Survey by Amnesty international has shown that in some low-income estates located in Kisumu, young girls accept as little as Sh10 in exchange for sex.
The survey also shows that sexual violations among the girls in the area are endemic due to poverty, culture and ignorance of the law.
Speaking on Tuesday, AIK executive director Justus Nyangaya decribed the findings as “robbing young girls of their dignity.” It is also discovered that many cases of gender-based violence, especially sexual violation, go unreported due to ‘local negotiations’.
Also, in fear of stigmatization, families of the victims decline to report the cases to protect the family name and community reputation.
Moreover, ‘local solutions’ do not serve justice, which lets the suspects go free, thereby forcing victims to live with the stigma for the rest of their lives.
Easter Achieng, a Kisumu-based gender rights crusader, reported cases of ‘sex for fish’ where fishermen decline to sell fish to women who refused to give them sex.
She also noted that many young girls give into the shaming offer to obtain money or food to fend for their families. Achieng pointed out that ignorance of laws that criminalize sexual offenses weakens the battle to root out gender-based violence.
“Many perpetrators are not aware they are breaking the law since some cultures tacitly encouraged seizure of a woman for marriage, to a man who was interested in her,”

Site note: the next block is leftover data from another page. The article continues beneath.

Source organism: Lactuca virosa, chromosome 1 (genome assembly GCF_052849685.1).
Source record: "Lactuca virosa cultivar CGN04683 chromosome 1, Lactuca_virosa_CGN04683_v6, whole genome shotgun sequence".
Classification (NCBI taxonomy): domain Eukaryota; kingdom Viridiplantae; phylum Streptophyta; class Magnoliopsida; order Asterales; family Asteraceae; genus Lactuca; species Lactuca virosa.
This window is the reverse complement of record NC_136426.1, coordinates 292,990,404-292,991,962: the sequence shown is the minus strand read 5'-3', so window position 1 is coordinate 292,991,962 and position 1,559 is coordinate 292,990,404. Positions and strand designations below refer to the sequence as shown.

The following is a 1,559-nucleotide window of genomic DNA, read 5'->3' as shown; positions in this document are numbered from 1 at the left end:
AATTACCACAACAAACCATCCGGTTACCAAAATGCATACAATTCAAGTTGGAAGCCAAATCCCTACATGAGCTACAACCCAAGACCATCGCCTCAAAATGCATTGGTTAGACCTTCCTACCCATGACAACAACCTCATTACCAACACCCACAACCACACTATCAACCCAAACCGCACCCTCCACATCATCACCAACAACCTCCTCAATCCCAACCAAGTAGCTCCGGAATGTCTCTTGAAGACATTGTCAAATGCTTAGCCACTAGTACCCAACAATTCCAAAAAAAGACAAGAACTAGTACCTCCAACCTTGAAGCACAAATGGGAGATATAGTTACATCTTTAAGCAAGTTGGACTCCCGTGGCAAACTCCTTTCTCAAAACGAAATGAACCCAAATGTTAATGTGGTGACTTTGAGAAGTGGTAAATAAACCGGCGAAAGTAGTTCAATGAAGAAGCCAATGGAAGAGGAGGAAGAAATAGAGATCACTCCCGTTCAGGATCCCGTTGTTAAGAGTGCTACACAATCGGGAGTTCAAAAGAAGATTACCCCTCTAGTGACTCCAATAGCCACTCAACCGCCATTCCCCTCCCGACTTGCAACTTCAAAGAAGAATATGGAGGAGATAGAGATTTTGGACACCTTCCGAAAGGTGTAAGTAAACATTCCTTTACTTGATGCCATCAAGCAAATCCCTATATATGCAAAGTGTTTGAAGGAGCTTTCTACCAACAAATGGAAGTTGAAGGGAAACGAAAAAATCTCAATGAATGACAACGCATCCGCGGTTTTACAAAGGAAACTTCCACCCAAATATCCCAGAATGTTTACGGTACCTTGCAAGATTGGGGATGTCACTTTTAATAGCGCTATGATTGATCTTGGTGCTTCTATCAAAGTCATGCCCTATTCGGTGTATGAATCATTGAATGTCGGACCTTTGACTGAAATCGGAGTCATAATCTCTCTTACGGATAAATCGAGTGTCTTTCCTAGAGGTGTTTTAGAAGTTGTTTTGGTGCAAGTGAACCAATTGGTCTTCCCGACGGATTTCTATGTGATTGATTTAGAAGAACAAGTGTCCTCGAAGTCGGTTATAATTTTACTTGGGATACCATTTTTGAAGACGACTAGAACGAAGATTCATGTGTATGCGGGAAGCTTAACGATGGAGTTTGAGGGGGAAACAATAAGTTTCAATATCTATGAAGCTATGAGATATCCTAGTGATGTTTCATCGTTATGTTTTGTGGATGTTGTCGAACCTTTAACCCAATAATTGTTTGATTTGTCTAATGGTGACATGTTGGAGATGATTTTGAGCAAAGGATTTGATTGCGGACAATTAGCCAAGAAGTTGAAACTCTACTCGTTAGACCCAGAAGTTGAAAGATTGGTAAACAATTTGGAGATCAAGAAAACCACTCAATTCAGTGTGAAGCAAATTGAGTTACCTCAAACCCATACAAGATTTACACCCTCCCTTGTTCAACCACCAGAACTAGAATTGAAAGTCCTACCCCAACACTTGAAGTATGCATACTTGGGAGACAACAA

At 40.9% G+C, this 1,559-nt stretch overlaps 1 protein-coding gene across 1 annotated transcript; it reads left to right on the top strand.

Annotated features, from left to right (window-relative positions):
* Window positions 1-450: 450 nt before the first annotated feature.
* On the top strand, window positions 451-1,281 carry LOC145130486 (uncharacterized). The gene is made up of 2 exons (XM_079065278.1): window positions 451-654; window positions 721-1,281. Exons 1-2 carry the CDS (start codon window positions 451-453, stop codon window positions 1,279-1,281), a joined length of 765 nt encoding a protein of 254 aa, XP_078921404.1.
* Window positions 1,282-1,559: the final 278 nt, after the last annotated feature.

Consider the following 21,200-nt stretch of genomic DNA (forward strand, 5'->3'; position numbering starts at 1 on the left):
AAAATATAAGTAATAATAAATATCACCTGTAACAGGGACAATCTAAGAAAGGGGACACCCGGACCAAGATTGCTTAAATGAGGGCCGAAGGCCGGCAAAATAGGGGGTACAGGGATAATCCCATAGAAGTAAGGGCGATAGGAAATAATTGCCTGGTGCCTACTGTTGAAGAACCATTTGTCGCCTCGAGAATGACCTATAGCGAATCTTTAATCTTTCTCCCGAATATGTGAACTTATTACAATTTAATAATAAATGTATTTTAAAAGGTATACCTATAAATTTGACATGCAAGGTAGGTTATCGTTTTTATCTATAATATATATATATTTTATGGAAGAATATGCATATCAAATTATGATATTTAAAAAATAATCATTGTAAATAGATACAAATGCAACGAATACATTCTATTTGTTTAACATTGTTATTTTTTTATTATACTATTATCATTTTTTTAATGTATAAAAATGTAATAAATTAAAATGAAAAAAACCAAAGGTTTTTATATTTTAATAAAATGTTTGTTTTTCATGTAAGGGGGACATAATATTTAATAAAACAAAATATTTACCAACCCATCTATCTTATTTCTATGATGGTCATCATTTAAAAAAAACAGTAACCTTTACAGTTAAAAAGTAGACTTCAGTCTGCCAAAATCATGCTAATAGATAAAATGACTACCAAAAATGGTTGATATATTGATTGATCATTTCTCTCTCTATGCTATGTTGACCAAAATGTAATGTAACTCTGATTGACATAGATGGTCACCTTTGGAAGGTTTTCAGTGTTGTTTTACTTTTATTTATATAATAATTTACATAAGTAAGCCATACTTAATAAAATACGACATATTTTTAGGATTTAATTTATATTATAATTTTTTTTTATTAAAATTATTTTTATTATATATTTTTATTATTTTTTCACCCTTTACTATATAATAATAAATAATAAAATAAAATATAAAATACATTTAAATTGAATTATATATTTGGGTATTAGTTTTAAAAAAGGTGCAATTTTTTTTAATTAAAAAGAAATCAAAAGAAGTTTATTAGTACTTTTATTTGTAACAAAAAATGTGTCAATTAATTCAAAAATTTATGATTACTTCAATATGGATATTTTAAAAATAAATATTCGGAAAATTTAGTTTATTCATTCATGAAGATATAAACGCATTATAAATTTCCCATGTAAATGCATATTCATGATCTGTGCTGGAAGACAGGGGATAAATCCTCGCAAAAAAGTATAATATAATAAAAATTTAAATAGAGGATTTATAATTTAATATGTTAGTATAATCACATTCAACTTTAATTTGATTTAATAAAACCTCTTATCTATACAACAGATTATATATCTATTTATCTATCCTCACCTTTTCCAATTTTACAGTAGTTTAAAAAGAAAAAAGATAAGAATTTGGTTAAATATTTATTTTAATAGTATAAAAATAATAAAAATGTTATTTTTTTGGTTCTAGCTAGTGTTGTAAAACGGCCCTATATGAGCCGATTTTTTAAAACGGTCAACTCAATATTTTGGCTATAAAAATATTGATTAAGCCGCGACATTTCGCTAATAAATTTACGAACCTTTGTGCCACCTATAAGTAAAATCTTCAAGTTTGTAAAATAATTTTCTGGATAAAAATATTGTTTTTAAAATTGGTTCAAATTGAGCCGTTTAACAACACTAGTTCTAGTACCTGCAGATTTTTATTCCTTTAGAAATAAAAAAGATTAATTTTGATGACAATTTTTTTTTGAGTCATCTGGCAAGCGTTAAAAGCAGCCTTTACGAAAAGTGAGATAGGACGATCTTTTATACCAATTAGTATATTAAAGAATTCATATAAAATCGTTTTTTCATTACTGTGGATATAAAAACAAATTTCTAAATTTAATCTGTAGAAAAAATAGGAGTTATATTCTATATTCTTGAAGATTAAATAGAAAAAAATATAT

She explained that cultures which more or less regard women as sexual objects to satisfy men’s animal urges have continued without any reduction in intensity despite the law and changes modernization has brought. The Kisumu-based gender rights crusader further stated that some men take advantage of economic hardships in the city’s low income estates and pay as little as KSh 10 to have their way with young girls.
To cut-down this deplorable act, Amnesty, in partnership with Canadian High Commission, have devised a means to enable locals in low-income neighborhoods “map, record, document, report and continuously monitor cases of gender-based violence.”
AIK executive director Justus Nyangaya said:
“Because people get away with these kind of crimes easier than any other type, we want all cases of gender-based violence recorded, documented, reported to relevant authorities and aggressively monitored to ensure justice is done,”
“Where the victim’s family is compromised, we urge that such cases proceed through formal justice processes since the crime committed is not just against the family but also against the state.”
In 2015, BBC reported that the rate of HIV infection in Kisumu increased almost 15 per cent, twice the national average at the time, and it was mostly caused by “sex for fish”.
But amid the practice, some traders had aligned themselves to a self-empowerment programme for the direct management of their trade in fish – a project run by a local charity called Vired supported by the US Peace Corps.
The programme is reforming a handful of women in the area. Dan Abuto from the charity speaking on the project, said:
“Sex for fish is very dangerous because every day we realise that people are dying from HIV and Aids,’.
“We need to ignite these women, to empower them so they can take charge of their destiny. We are very proud because it’s having a positive impact.”
Achieng also called on everybody of all genders to stand up against sexual violations as women’s dignity was central to the fight against poverty and backwardness.